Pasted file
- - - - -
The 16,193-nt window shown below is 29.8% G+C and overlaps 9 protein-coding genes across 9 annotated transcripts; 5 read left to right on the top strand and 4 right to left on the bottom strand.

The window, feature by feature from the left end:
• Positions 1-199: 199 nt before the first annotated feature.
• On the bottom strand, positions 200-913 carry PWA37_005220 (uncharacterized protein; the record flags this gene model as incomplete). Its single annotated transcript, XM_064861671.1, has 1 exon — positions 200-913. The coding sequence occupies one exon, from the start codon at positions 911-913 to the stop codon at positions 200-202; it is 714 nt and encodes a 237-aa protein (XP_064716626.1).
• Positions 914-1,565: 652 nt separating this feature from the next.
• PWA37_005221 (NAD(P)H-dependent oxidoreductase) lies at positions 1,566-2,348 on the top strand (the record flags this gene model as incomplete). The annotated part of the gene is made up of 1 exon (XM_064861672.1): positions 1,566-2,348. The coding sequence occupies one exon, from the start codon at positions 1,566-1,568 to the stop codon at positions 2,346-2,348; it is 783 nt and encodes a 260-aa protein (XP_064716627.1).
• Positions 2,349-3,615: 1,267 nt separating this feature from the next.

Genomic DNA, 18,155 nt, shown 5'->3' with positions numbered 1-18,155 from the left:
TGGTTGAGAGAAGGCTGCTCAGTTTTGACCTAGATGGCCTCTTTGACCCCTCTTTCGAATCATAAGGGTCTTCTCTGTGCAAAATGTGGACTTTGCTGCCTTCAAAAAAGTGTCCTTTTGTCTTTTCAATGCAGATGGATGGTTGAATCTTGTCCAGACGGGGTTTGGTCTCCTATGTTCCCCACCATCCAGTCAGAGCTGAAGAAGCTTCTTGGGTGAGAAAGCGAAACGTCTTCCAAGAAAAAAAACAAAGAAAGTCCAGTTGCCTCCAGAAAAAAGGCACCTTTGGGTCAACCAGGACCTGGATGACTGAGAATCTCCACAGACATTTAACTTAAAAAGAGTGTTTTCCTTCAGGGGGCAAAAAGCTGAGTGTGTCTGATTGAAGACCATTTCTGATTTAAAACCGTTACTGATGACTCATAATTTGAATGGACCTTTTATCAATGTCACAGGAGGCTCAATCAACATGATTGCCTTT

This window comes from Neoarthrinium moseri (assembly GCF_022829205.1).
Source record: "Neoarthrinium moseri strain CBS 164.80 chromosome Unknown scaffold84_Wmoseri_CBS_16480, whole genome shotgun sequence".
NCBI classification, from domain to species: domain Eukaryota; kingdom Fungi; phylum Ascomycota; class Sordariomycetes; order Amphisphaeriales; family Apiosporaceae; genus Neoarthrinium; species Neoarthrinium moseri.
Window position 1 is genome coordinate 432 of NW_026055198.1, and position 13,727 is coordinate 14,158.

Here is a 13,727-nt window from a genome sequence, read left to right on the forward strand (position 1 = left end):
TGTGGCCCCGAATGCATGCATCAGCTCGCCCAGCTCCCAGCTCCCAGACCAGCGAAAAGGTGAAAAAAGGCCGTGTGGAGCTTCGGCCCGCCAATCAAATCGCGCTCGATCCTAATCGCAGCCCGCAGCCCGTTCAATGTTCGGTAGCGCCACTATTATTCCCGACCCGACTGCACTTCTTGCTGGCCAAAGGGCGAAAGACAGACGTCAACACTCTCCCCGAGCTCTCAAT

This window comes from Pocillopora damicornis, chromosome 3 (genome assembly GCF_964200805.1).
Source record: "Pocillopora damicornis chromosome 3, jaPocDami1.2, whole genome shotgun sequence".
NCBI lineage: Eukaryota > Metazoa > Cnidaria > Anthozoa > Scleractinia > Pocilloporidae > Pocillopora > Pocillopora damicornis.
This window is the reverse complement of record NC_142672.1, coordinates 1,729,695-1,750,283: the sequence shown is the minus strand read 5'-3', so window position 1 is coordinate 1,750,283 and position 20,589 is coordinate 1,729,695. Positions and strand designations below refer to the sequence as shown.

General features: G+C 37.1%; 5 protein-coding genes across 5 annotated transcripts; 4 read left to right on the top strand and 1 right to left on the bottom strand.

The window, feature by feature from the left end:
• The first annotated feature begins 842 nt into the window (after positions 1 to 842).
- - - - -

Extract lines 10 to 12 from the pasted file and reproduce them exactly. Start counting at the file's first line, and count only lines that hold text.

This window comes from Neoarthrinium moseri (assembly GCF_022829205.1).
Source record: "Neoarthrinium moseri strain CBS 164.80 chromosome Unknown scaffold84_Wmoseri_CBS_16480, whole genome shotgun sequence".
NCBI classification, from domain to species: domain Eukaryota; kingdom Fungi; phylum Ascomycota; class Sordariomycetes; order Amphisphaeriales; family Apiosporaceae; genus Neoarthrinium; species Neoarthrinium moseri.